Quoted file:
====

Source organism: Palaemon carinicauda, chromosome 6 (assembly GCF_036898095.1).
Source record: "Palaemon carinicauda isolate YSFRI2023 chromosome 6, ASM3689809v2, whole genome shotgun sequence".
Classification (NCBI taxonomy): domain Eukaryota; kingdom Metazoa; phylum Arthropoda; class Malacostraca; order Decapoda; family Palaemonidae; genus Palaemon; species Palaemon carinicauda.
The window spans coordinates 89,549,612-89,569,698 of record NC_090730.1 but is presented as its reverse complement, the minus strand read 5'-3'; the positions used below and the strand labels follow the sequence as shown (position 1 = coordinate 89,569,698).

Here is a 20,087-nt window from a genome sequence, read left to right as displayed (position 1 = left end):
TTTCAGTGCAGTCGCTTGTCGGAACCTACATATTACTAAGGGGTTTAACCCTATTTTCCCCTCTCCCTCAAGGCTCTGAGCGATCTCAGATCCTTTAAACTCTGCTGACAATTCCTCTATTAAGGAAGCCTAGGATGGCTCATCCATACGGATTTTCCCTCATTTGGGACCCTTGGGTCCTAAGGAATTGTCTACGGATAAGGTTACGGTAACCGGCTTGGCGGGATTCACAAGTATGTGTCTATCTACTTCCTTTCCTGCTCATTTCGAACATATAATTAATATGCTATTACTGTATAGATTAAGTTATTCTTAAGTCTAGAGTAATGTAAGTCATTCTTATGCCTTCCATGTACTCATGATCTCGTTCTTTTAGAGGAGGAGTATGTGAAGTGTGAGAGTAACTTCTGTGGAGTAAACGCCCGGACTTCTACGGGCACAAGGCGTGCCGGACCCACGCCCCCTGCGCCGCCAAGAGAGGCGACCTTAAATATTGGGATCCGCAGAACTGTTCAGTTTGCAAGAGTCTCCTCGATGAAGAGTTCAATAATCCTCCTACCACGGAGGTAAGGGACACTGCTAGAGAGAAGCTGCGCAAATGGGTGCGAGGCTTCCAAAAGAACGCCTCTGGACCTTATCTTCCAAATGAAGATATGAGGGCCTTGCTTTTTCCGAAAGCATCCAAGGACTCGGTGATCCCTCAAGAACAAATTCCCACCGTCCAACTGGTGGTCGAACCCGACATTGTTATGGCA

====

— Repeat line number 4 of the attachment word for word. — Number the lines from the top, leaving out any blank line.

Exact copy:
The window spans coordinates 89,549,612-89,569,698 of record NC_090730.1 but is presented as its reverse complement, the minus strand read 5'-3'; the positions used below and the strand labels follow the sequence as shown (position 1 = coordinate 89,569,698).